Happy 10th Birthday 3Po and Jammy!
Ten years ago, two little boys entered my life. I was nervous, scared, unprepared, unsure. The year that followed was one of the most difficult of my life. But I wouldn't trade that year, or my boys, for all the riches on earth. They were exactly what we needed to make our family complete!
Holiday birthdays often get lost in all the celebrations, and that has certainly been the case for 3Po and Jammy on my blog -- but not this time. I haven't posted anything since Christmas (I think that's my longest dry spell ever) but I was determined to give their double-digit birthday the acknowledgement it deserves. So I'm delaying the 2013 Highlights posts, the Ski Trip posts, the Family Game Night posts, the New Year's Resolutions posts and all the other posts I have planned in my head. Those can wait. What can't wait is my message for 3Po and Jammy:
Happy Birthday, Boys. These last ten years have been a wild, wonderful ride. I'm not going to dwell on all the twin cliches -- double trouble, twice blessed -- even though they're true. The chances of having identical twins are about 0.4%, or 1 in 250, but the chances of having both of you were one in a million. Your daddy and I definitely won the lottery when we had you!
To celebrate 3Po and Jammy's 10th birthday, here are 10 fun facts about their birth:
10) We didn't know we were having twins until my first ultrasound at 21 weeks. Our technician turned to us and said, "You know you're having twins, right?". Um, no. I never even considered it as a possibility. Even my OB was fooled: all through those first 21 weeks, she assumed the heartbeat she heard was all coming from a single heart. But as soon as we saw those two circles on the ultrasound, even before the technician opened his mouth, we knew. To summarize our reaction: @#%&;^!!!!!!!!!
9) That wasn't all we found out during that ultrasound: both fetuses were diagnosed with ventriculomegaly. It's a brain condition occurring in about 1% of pregnancies where the lateral ventricles (structures containing cerebrospinal fluid) are enlarged. It's not a good thing -- ventriculomegaly is associated with spina bifida, heart defects, chromosomal abnormalities and other defects. Both babies were monitored closely after that. It was the scariest time in my life. Fortunately, their lateral ventricle measurements gradually returned to normal over the next 15 weeks. I'm thankful every day for their health.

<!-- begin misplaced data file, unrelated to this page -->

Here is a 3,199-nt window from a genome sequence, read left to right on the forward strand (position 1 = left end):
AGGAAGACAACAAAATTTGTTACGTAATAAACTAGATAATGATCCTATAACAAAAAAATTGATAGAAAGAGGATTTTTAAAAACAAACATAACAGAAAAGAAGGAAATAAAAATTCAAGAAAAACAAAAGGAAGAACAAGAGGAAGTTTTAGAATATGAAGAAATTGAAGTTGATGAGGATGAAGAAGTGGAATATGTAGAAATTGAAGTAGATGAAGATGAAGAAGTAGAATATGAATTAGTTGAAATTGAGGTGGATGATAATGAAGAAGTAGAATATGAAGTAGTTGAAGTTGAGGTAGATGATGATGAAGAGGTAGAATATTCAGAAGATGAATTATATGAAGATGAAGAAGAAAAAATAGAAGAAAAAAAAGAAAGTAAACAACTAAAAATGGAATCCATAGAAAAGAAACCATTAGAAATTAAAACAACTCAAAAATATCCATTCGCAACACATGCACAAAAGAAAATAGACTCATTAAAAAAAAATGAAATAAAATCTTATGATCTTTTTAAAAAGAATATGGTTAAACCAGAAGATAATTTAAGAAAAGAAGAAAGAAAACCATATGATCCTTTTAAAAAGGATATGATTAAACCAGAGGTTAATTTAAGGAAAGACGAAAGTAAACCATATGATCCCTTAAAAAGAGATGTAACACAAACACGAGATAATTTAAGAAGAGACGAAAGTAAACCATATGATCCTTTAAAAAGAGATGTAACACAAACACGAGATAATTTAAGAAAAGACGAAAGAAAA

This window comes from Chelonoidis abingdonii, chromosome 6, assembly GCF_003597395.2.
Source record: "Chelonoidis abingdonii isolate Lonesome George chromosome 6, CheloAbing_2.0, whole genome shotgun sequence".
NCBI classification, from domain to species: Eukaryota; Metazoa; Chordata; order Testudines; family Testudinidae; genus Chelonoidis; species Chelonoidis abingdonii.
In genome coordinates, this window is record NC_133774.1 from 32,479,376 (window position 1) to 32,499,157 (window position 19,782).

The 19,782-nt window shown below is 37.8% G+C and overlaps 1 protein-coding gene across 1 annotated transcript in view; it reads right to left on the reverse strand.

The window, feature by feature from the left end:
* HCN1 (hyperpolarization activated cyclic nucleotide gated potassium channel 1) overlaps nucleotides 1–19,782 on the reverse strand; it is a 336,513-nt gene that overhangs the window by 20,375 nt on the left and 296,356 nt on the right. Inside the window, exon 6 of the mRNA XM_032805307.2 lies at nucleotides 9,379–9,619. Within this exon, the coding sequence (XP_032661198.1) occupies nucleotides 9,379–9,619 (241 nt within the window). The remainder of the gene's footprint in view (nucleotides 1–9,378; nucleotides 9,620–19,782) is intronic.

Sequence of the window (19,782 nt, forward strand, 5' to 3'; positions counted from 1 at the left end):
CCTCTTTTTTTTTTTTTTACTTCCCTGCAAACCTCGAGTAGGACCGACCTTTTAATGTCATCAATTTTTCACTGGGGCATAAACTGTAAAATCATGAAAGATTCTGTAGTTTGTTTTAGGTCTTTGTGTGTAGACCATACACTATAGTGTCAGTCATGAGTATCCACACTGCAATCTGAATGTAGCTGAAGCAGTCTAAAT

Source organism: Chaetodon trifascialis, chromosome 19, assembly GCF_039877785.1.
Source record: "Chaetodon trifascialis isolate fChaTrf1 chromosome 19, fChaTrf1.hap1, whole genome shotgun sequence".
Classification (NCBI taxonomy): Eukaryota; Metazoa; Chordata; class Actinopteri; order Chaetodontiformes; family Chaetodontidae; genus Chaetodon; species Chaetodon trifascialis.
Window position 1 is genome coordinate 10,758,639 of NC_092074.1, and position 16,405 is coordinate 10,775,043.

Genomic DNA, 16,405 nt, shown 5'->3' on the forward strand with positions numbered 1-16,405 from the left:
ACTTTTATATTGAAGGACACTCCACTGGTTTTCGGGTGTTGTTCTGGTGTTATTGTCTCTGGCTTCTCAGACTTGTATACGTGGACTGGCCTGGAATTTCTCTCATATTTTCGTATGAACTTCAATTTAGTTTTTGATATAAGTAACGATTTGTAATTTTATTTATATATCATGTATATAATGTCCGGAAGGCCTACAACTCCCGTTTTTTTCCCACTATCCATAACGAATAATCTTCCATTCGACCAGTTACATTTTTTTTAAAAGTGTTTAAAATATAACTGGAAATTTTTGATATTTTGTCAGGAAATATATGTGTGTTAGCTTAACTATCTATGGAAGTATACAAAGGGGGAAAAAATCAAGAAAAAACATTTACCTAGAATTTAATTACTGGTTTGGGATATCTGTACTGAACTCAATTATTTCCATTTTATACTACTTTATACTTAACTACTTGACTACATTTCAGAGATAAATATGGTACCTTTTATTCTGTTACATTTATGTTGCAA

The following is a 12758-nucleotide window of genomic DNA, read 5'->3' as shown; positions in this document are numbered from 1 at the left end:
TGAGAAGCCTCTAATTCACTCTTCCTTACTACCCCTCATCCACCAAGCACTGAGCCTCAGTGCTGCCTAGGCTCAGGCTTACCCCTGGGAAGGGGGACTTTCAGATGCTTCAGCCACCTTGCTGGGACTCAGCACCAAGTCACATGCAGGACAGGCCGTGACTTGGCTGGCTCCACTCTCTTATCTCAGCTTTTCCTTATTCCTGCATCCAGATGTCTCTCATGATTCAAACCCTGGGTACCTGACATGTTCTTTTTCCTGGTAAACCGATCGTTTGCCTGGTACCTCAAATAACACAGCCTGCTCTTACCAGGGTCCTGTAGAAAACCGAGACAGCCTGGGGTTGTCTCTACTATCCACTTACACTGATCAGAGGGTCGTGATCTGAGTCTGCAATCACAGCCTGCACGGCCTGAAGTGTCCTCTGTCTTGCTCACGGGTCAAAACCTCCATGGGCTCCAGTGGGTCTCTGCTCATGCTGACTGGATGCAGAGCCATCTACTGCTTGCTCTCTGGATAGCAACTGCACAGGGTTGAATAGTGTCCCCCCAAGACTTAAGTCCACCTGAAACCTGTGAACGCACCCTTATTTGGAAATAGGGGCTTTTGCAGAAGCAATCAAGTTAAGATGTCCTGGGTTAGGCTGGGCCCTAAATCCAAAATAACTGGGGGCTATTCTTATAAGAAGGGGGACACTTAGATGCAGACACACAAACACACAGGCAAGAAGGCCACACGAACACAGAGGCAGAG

8) Fetuses in multiple gestations are given identifiers: Baby A, B, C. etc.... Jammy was Baby A because he was closest to my cervix. 3Po was Baby B. When they grew big enough for me to feel them moving, I mostly felt Baby A. 3Po rarely stirred -- which was a constant source of worry, given all the ventriculomegaly stuff.
7) I carried them till 38 weeks, which is considered full term even for singleton births. Every mom of multiples I share that factoid with is impressed. I guess it's because I'm tall, so the boys had room to grow. In any case, by the end of the pregnancy I was begging anyone who would listen to take these boys out.
6) My other claim to fame: I gave birth to both of them vaginally, not via C-section as most twins are delivered. I was lucky: Baby A presented headfirst, so a vaginal birth was the first option. However, once Baby A is out, there was no telling what Baby B would do, now that he had that huge uterus all to himself. He might have decided to pull a few cartwheels and land in breech position, in which case they'd have to do an emergency C-section... which is why, unlike my first pregnancy, both births occurred in an operating room, with an army of nurses standing by, just in case. Fortunately, 3Po chose to come out headfirst, so he was born vaginally, 20 minutes after Jammy.
5) Alfie and I chose the day that 3Po and Jammy would be born (at about 36 or 37 weeks, much to my relief, my OB said we could induce labor at 38 weeks). We decided on December 30 because we didn't want the boys to have a birthday on either December 25 or 31 -- but we wanted them to be born in 2003 so we could claim them as dependents for 2003 and get the tax break!
4) 3Po and Jammy could not have been more different when they were born: almost a pound difference in weight, and half an inch difference in height. 3Po was the larger baby. He had lighter skin and lighter hair. Even the way their hair grew was different! We had a DNA test done, and the results were conclusive: monozygotic (identical) with greater than 99% probability. Turns out, we needn't have bothered: three months later, we couldn't tell them apart. We still get them mixed up from time to time.
3) Even identical twins aren't 100% identical. 3Po suffered from severe eczema in his first year, and still gets it in the winter months. He's also allergic to various forms of tree pollen, grass pollen, dust and mold. Jammy, on the other hand, has always had baby-smooth skin, and he isn't allergic to anything.
2) Some identical twin trivia: Identical twins do NOT run in the family (we get asked that all the time: whose side has twins?) -- having that egg split is a purely random event. Also, identical twins have the same DNA -- so if identical twin brothers married identical twin sisters, the children of both couples would be genetic siblings, not cousins! Finally, identical twins do NOT share the same fingerprints -- so if Jammy ever commits a crime and wears gloves, DNA testing might result in 3Po being blamed for the crime!
1) 3Po and Jammy have never been apart for more than a day in their lives. Their longest separation occurred a few days after they were born. Both boys had newborn jaundice, and had to go back into the hospital for intensive phototherapy to lower their bilirubin levels. 3Po was much yellower than Jammy, so he had to stay an extra night (or was it two?) by himself. They've been constant companions and best friends ever since.